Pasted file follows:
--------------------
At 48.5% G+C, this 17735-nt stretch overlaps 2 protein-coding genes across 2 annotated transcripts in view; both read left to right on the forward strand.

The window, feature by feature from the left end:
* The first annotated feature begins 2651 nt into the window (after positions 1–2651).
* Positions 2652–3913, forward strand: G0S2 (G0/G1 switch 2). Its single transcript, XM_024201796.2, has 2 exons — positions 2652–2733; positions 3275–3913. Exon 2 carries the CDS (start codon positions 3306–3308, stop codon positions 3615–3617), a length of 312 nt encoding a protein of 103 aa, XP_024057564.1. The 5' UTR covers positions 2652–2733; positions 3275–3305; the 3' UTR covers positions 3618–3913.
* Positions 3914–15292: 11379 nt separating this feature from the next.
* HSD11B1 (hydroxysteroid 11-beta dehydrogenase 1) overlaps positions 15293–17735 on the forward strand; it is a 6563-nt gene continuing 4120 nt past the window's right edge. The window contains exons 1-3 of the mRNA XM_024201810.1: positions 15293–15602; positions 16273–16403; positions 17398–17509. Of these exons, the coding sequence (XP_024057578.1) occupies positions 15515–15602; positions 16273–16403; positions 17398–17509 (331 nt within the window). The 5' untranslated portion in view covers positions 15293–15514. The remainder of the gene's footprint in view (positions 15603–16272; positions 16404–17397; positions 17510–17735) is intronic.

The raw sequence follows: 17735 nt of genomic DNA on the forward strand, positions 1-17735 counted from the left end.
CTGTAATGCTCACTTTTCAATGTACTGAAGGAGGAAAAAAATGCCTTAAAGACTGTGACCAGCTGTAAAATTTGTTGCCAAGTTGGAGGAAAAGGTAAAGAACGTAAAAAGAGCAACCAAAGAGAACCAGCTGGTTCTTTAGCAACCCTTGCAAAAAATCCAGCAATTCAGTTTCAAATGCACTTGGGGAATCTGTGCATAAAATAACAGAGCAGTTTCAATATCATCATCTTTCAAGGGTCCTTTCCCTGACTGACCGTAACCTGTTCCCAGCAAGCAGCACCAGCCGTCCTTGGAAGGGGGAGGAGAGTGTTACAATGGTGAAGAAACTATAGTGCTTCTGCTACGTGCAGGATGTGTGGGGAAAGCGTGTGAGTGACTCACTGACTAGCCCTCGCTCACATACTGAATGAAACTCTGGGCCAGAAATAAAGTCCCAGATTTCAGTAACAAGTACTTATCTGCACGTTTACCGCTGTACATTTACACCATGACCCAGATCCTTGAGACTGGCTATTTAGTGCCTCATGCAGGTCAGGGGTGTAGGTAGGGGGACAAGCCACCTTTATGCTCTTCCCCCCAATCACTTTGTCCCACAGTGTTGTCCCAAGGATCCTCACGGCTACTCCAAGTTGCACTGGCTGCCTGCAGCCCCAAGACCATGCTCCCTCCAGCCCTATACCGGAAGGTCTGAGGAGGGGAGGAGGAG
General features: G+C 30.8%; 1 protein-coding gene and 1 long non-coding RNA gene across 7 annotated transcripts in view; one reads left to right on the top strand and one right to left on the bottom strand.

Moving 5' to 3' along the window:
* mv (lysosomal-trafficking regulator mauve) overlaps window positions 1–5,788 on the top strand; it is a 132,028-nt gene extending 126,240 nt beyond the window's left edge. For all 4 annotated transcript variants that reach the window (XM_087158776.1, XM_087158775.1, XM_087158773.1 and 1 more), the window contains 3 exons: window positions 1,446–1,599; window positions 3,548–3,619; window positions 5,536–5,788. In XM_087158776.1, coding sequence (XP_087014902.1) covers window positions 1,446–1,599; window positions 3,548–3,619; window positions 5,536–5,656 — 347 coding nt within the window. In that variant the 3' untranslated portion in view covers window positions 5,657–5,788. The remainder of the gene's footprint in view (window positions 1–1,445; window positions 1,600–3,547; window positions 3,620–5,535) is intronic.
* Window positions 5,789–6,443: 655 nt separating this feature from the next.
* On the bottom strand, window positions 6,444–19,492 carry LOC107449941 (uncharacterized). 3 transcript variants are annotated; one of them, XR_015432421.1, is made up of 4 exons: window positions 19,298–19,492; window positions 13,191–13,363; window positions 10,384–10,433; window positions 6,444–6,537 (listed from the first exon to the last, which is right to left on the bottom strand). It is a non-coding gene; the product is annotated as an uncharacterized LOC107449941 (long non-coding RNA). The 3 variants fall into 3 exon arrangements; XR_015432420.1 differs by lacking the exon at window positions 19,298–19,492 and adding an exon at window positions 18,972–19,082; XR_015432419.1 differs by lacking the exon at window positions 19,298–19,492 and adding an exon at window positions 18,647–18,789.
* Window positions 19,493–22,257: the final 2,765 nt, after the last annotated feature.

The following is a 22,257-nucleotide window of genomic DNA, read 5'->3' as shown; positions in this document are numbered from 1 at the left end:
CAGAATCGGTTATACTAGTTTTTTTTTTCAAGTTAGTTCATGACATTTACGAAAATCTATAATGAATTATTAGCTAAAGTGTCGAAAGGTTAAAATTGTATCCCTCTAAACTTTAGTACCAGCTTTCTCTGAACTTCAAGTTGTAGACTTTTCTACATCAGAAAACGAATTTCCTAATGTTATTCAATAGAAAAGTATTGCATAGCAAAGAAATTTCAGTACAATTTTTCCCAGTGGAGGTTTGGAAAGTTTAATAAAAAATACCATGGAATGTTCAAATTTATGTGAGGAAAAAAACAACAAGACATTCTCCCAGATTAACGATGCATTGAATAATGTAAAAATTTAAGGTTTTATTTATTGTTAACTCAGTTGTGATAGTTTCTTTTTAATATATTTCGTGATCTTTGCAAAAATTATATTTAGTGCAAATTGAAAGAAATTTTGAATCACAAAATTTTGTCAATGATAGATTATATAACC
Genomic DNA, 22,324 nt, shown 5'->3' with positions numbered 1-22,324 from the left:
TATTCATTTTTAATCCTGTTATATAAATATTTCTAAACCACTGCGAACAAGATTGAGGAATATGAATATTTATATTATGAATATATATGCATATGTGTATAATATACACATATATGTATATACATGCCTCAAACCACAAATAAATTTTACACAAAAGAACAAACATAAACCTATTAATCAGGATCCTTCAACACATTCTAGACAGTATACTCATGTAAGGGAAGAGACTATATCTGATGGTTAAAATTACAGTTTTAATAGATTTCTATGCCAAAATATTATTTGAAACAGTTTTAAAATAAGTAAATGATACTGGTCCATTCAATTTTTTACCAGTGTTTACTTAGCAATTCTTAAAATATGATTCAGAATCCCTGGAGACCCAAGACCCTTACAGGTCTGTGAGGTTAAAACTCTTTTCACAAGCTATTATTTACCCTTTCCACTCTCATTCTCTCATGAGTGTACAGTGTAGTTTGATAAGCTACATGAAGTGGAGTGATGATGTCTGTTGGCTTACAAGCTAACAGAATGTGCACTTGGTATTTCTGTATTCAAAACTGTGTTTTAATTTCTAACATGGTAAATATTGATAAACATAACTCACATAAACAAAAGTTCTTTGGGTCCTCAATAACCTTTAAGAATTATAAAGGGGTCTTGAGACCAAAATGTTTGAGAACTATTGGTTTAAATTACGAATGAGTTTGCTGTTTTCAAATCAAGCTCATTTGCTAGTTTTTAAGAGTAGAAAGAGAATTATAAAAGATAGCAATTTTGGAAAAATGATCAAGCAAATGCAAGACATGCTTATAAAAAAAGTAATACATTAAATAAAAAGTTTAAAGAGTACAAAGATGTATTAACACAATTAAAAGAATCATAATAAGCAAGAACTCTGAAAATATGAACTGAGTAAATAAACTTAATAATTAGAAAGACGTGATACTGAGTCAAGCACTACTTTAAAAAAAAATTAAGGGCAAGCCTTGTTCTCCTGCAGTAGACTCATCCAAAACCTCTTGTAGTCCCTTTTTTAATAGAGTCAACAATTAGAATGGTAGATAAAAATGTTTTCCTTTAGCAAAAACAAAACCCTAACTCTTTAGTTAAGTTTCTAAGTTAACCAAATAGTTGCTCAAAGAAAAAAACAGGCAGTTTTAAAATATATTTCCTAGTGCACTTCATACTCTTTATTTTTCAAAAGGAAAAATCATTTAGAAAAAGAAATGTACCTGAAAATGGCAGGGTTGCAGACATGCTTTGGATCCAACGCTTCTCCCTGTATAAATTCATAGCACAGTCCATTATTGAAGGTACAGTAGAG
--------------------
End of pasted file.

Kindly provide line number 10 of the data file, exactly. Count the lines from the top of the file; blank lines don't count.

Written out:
Moving 5' to 3' along the window: